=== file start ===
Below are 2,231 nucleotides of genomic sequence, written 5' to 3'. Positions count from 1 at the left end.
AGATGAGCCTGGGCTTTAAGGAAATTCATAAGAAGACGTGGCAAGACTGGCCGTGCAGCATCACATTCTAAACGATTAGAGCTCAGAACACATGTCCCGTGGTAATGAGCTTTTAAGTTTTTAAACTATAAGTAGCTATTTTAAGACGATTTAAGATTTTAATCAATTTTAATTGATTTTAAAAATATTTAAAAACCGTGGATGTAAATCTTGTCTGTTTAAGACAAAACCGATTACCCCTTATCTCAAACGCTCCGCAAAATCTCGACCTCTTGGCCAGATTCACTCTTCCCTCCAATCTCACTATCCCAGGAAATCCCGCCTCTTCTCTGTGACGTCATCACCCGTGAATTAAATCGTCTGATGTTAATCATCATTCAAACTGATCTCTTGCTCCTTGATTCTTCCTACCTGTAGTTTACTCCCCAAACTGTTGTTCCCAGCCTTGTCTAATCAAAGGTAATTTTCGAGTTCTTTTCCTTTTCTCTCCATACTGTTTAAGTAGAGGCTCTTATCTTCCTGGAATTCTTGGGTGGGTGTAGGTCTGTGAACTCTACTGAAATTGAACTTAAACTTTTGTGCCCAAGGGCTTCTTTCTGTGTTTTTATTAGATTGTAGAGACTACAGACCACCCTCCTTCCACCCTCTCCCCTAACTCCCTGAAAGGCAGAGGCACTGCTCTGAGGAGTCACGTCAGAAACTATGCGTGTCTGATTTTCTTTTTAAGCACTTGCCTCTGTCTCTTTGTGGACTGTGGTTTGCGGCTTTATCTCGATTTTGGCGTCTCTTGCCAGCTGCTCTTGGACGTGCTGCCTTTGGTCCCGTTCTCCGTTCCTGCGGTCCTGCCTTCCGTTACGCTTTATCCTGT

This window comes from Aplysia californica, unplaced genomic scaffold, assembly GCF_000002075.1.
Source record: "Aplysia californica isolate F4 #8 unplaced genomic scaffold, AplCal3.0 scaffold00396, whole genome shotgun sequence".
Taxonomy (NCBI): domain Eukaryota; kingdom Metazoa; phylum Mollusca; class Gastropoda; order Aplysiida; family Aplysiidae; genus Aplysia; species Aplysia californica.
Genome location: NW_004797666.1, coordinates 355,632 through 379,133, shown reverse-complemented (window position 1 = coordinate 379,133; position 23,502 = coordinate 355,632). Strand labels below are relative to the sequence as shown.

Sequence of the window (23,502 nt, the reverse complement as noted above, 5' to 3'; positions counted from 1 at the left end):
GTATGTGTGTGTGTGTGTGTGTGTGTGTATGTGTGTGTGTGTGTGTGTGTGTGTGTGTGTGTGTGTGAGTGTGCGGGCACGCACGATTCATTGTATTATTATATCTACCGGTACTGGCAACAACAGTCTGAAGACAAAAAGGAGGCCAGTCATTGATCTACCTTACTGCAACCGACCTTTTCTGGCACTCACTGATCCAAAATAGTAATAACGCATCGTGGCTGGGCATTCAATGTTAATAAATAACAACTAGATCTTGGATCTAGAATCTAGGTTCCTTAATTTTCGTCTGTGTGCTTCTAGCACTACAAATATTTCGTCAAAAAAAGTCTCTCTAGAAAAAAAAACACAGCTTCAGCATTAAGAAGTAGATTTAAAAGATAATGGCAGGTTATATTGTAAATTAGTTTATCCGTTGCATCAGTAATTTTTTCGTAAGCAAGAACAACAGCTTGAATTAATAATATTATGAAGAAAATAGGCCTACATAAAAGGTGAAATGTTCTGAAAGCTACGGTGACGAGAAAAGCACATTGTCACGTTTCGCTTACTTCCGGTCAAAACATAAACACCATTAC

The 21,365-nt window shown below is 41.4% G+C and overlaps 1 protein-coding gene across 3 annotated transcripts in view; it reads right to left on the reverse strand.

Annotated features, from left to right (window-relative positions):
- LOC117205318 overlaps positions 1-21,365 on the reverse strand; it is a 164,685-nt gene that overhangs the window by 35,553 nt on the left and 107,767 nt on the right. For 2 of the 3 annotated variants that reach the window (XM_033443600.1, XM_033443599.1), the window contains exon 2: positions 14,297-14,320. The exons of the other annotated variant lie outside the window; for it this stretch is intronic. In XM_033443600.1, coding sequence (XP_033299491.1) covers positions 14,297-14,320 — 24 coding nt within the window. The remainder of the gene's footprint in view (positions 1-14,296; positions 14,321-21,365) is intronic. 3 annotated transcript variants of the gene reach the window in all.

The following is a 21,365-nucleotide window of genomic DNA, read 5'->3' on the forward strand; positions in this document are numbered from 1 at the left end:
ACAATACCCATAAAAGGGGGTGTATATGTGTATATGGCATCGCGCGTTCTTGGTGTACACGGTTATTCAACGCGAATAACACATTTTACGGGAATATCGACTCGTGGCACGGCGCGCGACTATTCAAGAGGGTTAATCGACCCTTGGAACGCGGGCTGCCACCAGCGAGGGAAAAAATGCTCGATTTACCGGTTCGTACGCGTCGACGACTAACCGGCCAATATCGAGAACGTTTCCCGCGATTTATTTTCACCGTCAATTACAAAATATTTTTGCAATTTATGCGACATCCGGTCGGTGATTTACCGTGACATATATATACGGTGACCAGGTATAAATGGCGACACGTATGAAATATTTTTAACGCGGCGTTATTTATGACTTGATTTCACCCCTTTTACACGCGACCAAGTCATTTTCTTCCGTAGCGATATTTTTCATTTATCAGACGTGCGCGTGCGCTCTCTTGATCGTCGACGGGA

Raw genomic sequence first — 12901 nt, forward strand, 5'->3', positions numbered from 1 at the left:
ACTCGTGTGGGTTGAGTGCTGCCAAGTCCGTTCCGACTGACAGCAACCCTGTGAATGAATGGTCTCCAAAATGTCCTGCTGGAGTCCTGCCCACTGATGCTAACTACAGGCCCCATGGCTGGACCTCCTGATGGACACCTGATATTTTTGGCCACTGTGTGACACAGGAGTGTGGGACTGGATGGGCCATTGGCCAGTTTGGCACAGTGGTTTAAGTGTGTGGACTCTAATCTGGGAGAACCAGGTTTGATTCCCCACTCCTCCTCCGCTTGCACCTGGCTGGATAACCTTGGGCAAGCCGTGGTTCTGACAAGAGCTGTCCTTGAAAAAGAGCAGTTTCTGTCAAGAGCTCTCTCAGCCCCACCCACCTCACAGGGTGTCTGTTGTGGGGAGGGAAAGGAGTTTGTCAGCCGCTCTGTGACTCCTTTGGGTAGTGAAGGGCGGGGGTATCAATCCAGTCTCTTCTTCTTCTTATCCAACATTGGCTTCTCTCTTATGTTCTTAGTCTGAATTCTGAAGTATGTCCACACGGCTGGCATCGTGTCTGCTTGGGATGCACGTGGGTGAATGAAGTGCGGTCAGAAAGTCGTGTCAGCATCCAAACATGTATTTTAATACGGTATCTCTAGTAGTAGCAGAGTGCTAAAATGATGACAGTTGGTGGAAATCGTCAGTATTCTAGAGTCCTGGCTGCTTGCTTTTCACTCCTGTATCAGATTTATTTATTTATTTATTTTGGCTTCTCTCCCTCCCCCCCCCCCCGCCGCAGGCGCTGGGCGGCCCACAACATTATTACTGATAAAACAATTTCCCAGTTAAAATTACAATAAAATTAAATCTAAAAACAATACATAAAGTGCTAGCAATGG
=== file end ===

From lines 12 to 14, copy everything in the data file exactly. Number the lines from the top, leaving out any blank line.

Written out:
The following is a 21,365-nucleotide window of genomic DNA, read 5'->3' on the forward strand; positions in this document are numbered from 1 at the left end:
ACAATACCCATAAAAGGGGGTGTATATGTGTATATGGCATCGCGCGTTCTTGGTGTACACGGTTATTCAACGCGAATAACACATTTTACGGGAATATCGACTCGTGGCACGGCGCGCGACTATTCAAGAGGGTTAATCGACCCTTGGAACGCGGGCTGCCACCAGCGAGGGAAAAAATGCTCGATTTACCGGTTCGTACGCGTCGACGACTAACCGGCCAATATCGAGAACGTTTCCCGCGATTTATTTTCACCGTCAATTACAAAATATTTTTGCAATTTATGCGACATCCGGTCGGTGATTTACCGTGACATATATATACGGTGACCAGGTATAAATGGCGACACGTATGAAATATTTTTAACGCGGCGTTATTTATGACTTGATTTCACCCCTTTTACACGCGACCAAGTCATTTTCTTCCGTAGCGATATTTTTCATTTATCAGACGTGCGCGTGCGCTCTCTTGATCGTCGACGGGA

Raw genomic sequence first — 12901 nt, forward strand, 5'->3', positions numbered from 1 at the left: